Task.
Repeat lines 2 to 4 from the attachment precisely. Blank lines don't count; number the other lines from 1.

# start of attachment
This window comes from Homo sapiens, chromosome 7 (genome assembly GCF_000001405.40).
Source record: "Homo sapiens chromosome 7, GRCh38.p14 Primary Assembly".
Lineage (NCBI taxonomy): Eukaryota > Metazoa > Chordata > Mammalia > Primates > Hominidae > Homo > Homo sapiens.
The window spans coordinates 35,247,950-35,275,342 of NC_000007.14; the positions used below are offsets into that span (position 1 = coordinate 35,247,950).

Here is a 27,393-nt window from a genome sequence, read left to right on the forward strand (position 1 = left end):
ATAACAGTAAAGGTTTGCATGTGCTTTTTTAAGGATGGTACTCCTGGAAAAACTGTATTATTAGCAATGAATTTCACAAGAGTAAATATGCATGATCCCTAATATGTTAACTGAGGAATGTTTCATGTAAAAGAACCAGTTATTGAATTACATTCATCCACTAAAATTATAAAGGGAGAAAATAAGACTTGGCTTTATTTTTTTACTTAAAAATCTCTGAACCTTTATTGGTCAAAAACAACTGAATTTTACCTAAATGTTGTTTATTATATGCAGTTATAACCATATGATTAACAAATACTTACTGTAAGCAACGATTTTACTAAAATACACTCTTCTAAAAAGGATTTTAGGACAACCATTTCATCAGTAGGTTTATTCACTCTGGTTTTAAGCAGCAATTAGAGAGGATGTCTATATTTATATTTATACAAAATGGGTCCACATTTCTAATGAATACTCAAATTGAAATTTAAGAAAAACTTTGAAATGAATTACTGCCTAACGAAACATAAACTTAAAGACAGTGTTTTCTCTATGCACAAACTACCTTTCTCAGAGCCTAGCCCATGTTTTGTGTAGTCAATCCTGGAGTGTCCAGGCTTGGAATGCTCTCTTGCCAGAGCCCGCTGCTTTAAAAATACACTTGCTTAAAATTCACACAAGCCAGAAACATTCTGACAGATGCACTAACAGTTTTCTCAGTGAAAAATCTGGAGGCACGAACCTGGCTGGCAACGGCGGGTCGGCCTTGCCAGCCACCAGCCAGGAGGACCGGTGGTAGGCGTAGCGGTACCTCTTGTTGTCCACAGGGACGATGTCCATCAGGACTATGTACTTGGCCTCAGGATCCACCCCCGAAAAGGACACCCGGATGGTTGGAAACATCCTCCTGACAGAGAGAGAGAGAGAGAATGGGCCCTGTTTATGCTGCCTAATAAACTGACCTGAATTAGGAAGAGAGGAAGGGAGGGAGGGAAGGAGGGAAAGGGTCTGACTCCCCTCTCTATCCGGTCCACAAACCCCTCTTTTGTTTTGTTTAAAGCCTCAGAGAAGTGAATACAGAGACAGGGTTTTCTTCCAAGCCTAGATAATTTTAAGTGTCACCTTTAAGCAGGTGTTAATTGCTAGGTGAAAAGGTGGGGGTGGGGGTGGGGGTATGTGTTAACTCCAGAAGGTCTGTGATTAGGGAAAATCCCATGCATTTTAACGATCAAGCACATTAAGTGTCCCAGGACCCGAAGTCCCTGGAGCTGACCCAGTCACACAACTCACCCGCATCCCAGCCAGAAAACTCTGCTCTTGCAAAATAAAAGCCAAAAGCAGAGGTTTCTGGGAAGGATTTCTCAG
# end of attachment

Source record: "Homo sapiens chromosome 7, GRCh38.p14 Primary Assembly".
Lineage (NCBI taxonomy): Eukaryota > Metazoa > Chordata > Mammalia > Primates > Hominidae > Homo > Homo sapiens.
The window spans coordinates 35,247,950-35,275,342 of NC_000007.14; the positions used below are offsets into that span (position 1 = coordinate 35,247,950).